Inter-Research > MEPS > v198 > p121-130  
Marine Ecology Progress Series

via Mailchimp

MEPS 198:121-130 (2000)  -  doi:10.3354/meps198121

Stability of reef fish assemblages: responses to coral recovery after catastrophic predation by Acanthaster planci

Mitsuhiko Sano*

Department of Global Agricultural Sciences, Graduate School of Agricultural and Life Sciences, The University of Tokyo, Yayoi, Bunkyo-ku, Tokyo 113-8657, Japan

ABSTRACT: A long-term monitoring study was conducted at Iriomote Island (Ryukyu Islands, Japan) to explore the responses of a disturbed adult fish assemblage to the recovery of coral on a large reef degraded by an outbreak of the coral-feeding starfish Acanthaster planci. In 1987, 5 yr after the outbreak, I censused a reef in which all of the arborescent corals had been broken apart and the reef formation changed into a flat plain of unstructured rubble. Species richness and numerical density of fishes on the dead reef had decreased severely. Natural recovery of the dead reef was initiated mainly by larval recruitment of branching Acropora corals in 1989. Since that time, fish species richness and density on the recovering reef have increased steadily with the increasing percentage cover of live corals. In 1995 to 1997, when the reef had almost 100% live coral cover, most fish assemblage properties (e.g., species numbers and abundances of the collective assemblage and component ecological groups) on the reef did not differ significantly from those on a nearby reef consisting mostly of arborescent Acropora, which had not suffered A. planci predation. The similarity index indicated about 90% resemblance in species composition of the fish assemblages on the recovered and undisturbed reefs. These results demonstrate that the structure of the disturbed fish assemblage had returned to its pre-perturbation state on the near-completion of coral recovery.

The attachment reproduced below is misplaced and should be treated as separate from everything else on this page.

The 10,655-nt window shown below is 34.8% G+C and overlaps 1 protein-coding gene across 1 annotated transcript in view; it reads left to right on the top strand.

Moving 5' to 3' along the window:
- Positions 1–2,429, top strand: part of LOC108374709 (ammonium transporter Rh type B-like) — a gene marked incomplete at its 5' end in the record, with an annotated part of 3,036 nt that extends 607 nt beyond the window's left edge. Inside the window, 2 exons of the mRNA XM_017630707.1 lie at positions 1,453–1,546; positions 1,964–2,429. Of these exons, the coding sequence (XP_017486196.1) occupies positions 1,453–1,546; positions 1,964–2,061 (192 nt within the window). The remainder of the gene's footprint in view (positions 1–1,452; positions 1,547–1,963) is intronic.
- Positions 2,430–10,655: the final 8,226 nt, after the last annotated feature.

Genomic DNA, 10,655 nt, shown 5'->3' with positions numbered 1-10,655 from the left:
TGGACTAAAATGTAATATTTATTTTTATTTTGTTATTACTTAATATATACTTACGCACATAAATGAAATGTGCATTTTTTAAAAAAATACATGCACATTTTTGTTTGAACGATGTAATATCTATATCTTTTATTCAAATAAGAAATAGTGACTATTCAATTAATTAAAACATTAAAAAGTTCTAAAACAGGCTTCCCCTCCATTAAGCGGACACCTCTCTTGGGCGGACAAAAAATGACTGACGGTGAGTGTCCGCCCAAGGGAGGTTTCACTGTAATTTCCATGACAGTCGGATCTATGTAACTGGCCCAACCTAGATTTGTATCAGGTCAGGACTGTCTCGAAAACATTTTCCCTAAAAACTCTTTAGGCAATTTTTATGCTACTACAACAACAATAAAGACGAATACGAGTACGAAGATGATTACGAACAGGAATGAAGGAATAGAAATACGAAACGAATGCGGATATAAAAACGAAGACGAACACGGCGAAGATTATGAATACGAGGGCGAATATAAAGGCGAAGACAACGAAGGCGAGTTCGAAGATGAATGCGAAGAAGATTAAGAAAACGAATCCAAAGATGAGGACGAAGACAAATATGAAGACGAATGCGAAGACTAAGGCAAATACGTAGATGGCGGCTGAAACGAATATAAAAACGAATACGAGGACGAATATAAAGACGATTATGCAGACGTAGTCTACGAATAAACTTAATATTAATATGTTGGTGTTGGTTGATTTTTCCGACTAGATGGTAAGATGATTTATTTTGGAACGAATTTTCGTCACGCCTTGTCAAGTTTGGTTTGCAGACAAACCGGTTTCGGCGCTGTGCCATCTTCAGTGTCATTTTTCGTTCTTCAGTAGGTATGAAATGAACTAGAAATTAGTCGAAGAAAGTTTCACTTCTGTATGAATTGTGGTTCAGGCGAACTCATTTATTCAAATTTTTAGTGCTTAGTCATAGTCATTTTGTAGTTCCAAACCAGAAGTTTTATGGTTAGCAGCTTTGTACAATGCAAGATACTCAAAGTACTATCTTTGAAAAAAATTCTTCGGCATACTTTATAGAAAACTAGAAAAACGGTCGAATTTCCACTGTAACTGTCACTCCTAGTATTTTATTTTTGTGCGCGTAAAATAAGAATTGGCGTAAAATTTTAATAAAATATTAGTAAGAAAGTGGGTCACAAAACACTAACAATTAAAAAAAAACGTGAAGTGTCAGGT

KEY WORDS: Coral reef degradation · Fish assemblage · Recovery · Stability · Acanthaster planci

Full text in pdf format